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What I Did on My Christmas Vacation (and what I learned from it)

By Rick Lovett

“What I did on vacation” is something you’d think every grade school kid had to write about someday. But if I ever did, I can’t remember it. So how could I resist assigning the topic to myself?

What I did (some of it in October and November) was 60+ hours of online videos, quizzes, and very intensive Zoom, at the end of which I came away with a USATF level 2 coaching certificate in endurance running. It’s something I’d toyed with doing for years, but this was the first time, thanks to the combination of COVID and Zoom, I didn’t have to travel halfway across the country to do it. The TRL board also voted to assist with the tuition, which I very much appreciated.

Going in, I wasn’t sure what I might learn that would be useful to TRL. Most of the other participants were middle school or high school coaches, so I knew a lot of the material wouldn’t be relevant to us. But a lot was very useful, ranging from scattered tidbits to materials that reinforced things I’d previously been thinking about.

One of the most interesting tidbits is this: Want a quick-and-easy way to check your resting heart rate in the morning? Get a pulse oximeter and keep it on your nightstand. That way, you can put it on when you wake up and get an accurate reading, without unintentionally elevating your heart rate by trying to do something more complex, like activating a timer and trying to count your pulse in your neck or wrist. Do this for a few days to get your baseline, then, if your morning heart rate is elevated for two or three days in succession, take it as a sign that something is going wrong, whether its overtraining, an incipient virus (hopefully not COVID), lack of sleep, or stress from unrelated life events. Whatever the cause, this is your early warning signal that something is going wrong, and a pulse oximeter (easily obtainable online) is a great way to get it.

The course also reinforced the usefulness of short time trials, particularly at the start of a training cycle. What’s short? Anything between 8 minutes and 2 miles. That’s about the distance you can run at VO2max (also called maximum aerobic speed), and once you convert it to a per-lap pace, there’s a lot you can do with it.

To begin with, this is a great training pace for certain types of work, such as 600s and 800s run on 400m recoveries that take about as long as the preceding interval. But from it, you can calculate your 5K pace (maybe 4 sec/lap slower), your 10K pace (about 4 sec/lap slower than that), your tempo pace (2 seconds per lap slower yet), and in theory your marathon pace (maybe 6 sec/lap slower than tempo).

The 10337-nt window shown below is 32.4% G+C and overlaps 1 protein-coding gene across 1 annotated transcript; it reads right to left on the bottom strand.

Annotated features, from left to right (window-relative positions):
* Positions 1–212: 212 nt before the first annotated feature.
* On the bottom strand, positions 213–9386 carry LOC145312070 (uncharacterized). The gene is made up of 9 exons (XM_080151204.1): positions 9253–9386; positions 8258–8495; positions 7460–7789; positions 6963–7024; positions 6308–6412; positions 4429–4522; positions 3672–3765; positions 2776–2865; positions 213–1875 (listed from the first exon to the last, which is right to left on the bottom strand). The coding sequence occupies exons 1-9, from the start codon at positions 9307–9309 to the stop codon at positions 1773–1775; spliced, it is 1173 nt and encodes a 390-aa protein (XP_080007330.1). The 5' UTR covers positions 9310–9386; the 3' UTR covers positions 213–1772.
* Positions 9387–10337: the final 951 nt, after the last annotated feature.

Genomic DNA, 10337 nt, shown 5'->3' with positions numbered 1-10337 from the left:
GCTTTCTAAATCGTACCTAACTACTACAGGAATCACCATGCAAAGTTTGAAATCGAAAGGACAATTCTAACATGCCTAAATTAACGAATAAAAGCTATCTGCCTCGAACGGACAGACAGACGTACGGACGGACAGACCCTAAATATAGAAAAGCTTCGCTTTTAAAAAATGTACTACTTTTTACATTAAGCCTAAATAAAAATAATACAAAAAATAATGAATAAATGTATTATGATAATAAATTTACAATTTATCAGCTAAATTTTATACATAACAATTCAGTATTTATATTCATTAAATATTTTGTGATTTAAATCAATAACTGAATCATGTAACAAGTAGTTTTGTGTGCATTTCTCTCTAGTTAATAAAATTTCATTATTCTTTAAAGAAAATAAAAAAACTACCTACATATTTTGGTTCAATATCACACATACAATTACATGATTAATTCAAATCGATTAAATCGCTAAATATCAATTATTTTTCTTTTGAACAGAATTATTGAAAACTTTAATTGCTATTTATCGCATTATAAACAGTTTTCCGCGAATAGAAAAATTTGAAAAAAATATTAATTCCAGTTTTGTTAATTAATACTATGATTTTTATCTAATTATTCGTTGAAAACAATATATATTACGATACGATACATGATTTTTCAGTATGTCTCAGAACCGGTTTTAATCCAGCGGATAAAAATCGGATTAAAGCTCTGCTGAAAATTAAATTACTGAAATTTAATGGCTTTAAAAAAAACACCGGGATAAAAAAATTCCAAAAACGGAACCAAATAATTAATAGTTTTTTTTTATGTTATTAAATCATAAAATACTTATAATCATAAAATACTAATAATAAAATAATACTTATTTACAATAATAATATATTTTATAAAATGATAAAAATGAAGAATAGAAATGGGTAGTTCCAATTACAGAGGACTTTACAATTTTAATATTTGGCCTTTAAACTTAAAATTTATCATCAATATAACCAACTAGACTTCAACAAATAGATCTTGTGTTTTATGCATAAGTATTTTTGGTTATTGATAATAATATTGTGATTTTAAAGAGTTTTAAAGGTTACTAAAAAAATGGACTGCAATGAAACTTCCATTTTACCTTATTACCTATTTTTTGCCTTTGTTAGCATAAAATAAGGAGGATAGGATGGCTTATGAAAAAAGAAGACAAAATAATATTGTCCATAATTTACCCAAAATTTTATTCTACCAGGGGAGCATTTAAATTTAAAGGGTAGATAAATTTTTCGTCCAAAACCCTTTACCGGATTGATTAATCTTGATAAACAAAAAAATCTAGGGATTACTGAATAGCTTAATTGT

Not that I’d extrapolate from an 8-minute time trial to a marathon with any hope of anything other than a crude estimate, but it’s still good for setting your pace in floats, which are often run at marathon pace. And it’s even more useful for setting your easy run pace, which shouldn’t be more than 65 to 70 percent as fast.

Another thing the course reinforced is the need for sprint speed, even for marathoners. If you come to Duniway, you know that we already do some of that, with 400s, 200s and 150s. But the new focus is on shorter and faster than that.

How short? Think 30 meters. Probably less if you aren’t super-fast. Something you’ll cover in 5-6 seconds, tops.

The protocol is to warm up, then take a jog start, slowly speeding up. When you’re up to pace, sprint, all out, for about 30 meters (or 15-18 steps), then ease off and cruise to a halt, being careful not to brake too suddenly.

The zinger is that this requires significant recovery. There are a couple of protocols. One is to do two to three sets of two or three reps each, with 90 sec between repeats (walk back, don’t jog), and a whopping 8-10 minutes between sets. The other is to put 3 minutes between elements of the set and dispense with the set breaks. Then do maybe 4 reps, total.

There are caveats, starting with not beginning with too many, and being careful not to do this if the weather is cold and you are stiff. But the good news is that you can do this on an easy day, then head out for your normal run. And you only need to do it once every two weeks.

So, those are three things I learned. There are more, for which I again thank the TRL Board for its assistance. You’ll probably hear about them at Duniway if you are there and they become relevant. Part of the fun of this type of thing is that you don’t realize what you learned until you find yourself applying it.

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